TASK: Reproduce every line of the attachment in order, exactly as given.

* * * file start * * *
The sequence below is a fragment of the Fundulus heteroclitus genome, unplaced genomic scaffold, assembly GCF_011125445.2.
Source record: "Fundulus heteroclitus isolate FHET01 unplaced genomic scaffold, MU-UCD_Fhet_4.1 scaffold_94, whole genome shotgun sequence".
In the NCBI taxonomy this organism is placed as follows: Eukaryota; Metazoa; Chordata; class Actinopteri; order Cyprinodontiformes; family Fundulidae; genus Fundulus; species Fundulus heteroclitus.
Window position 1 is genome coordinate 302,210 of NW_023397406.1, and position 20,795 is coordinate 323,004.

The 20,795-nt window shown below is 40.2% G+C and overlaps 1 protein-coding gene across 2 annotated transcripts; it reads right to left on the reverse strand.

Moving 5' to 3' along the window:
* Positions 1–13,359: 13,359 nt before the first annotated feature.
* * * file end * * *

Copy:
The sequence below is a fragment of the Fundulus heteroclitus genome, unplaced genomic scaffold, assembly GCF_011125445.2.
Source record: "Fundulus heteroclitus isolate FHET01 unplaced genomic scaffold, MU-UCD_Fhet_4.1 scaffold_94, whole genome shotgun sequence".
In the NCBI taxonomy this organism is placed as follows: Eukaryota; Metazoa; Chordata; class Actinopteri; order Cyprinodontiformes; family Fundulidae; genus Fundulus; species Fundulus heteroclitus.
Window position 1 is genome coordinate 302,210 of NW_023397406.1, and position 20,795 is coordinate 323,004.

The 20,795-nt window shown below is 40.2% G+C and overlaps 1 protein-coding gene across 2 annotated transcripts; it reads right to left on the reverse strand.

Moving 5' to 3' along the window:
* Positions 1–13,359: 13,359 nt before the first annotated feature.